Saturday, August 24, 2013

Migration Has Begun! Common Nighthawk One of the Earliest Migrants!

Common Nighthawk shows how wide her mouth opens to catch insects 

The nighthawk migration has begun! Common Nighthawks are a very personal species for me. I cared for my first nighthawk patient some 48 yrs. ago. That single bird did much to shape me professionally. People that say one bird doesn’t matter but I beg to differ. Individual birds and their interaction with people have changed opinions, career choices and lifestyles. I have seen attitudes evolve when a person rescues a bird. It doesn’t have to be a rare or endangered species that creates change, the personal connection with a robin or sparrow can do it.

 My dad, Clarence Cahak, was an amazing naturalist. He loved all nature, but birds and nighthawks were special. He called them goatsuckers, the name itself made the bird fascinating to the mind of a child. The name will be a story for another column. Nighthawks eat hundreds of flying insects each night. In the stomach of one unfortunate nighthawk we found 300 freshly caught mosquitos and that was in an hour’s time. That fact alone should make the nighthawk a candidate for most popular bird species ever!

 The thing about nighthawks that amazed me most however, is their migration.  The migration is so reliable you can use it as a calendar.  When I was a kid, dad would haul out lawn chairs on August 22. About 5 p.m. we would pile into the car, drive to the agriculture fields at the edge of town, pull out the chairs and settle in as one would at a kid’s soccer game. Soon the air was filled with nighthawks flitting back and forth, mouth open as they scooped up insects. It was amazing!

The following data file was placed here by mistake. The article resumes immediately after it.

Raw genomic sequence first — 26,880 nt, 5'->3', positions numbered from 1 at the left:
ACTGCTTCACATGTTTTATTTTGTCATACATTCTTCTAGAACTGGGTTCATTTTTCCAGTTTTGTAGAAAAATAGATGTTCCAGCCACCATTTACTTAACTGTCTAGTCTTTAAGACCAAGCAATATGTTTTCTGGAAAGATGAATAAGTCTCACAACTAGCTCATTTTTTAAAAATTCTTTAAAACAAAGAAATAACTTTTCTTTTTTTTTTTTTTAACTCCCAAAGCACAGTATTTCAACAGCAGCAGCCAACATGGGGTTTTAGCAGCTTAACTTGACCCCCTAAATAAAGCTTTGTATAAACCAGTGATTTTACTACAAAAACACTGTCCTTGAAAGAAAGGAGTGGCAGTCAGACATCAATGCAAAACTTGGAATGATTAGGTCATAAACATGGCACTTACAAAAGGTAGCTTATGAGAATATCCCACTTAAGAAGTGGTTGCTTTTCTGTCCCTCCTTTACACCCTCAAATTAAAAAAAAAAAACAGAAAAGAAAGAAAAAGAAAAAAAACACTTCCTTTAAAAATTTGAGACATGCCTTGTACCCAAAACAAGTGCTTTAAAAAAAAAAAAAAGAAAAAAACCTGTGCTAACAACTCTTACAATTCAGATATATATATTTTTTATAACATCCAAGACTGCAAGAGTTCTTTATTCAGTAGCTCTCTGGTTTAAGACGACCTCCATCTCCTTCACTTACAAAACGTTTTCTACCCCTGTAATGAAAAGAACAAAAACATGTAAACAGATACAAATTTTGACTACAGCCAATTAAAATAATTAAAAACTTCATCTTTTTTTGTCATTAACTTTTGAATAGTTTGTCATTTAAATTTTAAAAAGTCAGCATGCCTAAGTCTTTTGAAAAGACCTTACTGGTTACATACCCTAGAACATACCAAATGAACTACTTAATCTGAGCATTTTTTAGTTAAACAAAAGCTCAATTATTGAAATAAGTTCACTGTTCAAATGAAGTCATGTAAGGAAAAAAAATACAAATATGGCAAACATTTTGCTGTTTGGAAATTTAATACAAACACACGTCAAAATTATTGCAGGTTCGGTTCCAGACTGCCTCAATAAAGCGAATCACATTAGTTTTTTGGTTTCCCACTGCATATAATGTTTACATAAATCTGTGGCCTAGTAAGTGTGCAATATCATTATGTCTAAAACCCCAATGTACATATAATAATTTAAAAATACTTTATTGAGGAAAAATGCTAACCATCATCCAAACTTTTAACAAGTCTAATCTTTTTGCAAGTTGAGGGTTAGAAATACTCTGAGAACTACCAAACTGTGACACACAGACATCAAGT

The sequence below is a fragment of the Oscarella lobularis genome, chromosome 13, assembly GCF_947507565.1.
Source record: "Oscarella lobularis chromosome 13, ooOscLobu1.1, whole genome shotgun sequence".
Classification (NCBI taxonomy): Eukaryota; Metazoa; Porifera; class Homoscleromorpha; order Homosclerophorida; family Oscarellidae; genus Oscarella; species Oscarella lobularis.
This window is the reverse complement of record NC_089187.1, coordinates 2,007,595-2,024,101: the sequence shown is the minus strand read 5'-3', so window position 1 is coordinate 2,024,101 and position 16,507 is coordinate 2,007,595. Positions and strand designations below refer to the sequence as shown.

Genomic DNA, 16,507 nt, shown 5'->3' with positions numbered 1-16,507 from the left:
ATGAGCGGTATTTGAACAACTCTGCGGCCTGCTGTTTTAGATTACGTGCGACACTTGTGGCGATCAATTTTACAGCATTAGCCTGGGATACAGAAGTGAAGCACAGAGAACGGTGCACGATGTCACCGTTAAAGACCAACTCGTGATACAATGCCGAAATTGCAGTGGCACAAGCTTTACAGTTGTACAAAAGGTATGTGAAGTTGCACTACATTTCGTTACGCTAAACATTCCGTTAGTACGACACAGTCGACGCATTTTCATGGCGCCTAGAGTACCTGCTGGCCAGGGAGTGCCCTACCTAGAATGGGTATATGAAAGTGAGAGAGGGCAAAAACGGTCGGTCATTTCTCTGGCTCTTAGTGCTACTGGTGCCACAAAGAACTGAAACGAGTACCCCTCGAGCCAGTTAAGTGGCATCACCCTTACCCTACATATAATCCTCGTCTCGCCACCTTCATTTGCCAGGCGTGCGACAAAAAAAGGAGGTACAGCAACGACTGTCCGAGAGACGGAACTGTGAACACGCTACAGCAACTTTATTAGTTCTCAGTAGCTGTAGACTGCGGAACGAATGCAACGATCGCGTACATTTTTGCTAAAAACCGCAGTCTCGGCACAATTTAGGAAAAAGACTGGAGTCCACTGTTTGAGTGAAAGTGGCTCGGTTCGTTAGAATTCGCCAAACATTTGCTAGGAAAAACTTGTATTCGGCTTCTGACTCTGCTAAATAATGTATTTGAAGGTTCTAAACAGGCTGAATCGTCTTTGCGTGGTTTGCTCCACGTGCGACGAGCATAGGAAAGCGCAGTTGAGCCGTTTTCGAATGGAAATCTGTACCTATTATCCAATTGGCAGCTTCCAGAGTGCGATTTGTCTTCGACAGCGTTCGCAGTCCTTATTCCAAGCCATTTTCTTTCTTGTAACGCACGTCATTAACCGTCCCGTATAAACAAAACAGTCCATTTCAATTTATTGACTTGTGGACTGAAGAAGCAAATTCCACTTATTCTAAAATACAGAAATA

Time and even days at the REGI clinic quite literally merge in these busy times.    Last night I glanced skyward on my way to the house.  And there…flitting back and forth were nighthawks, migrating in a southward direction, doing what they have done for as long as I can remember.  The date I knew had to be August 22, 2013 and…it was!   The next stop for this spectacular bird is South America!  There they will spend the winter and see us again in May when our insect population is strong enough to support them and their families.

We recently released a rehabilitated nighthawk.   The patient was admitted starving, unable to feed herself after being injured by a car.   This patient had a difficult course.  While releasing all patients is a great joy...those that have complicated stories are all the more sweet.    The photo is of the REGI team including summer interns moments before the nighthawk was released to the wild.

 Please enjoy the video of a recent nighthawk release.  After watching, go outdoors at dusk and enjoy the show as nighthawks migrate through. You can bet I will be doing the same, thinking of my dad and remembering all those great nights. In our region, migration begins about August 22 and continues through August 28. Look for an active narrow winged bird with a white blaze on each wing, gobbling insects as they travel.

Wishing you all a wonderful day,

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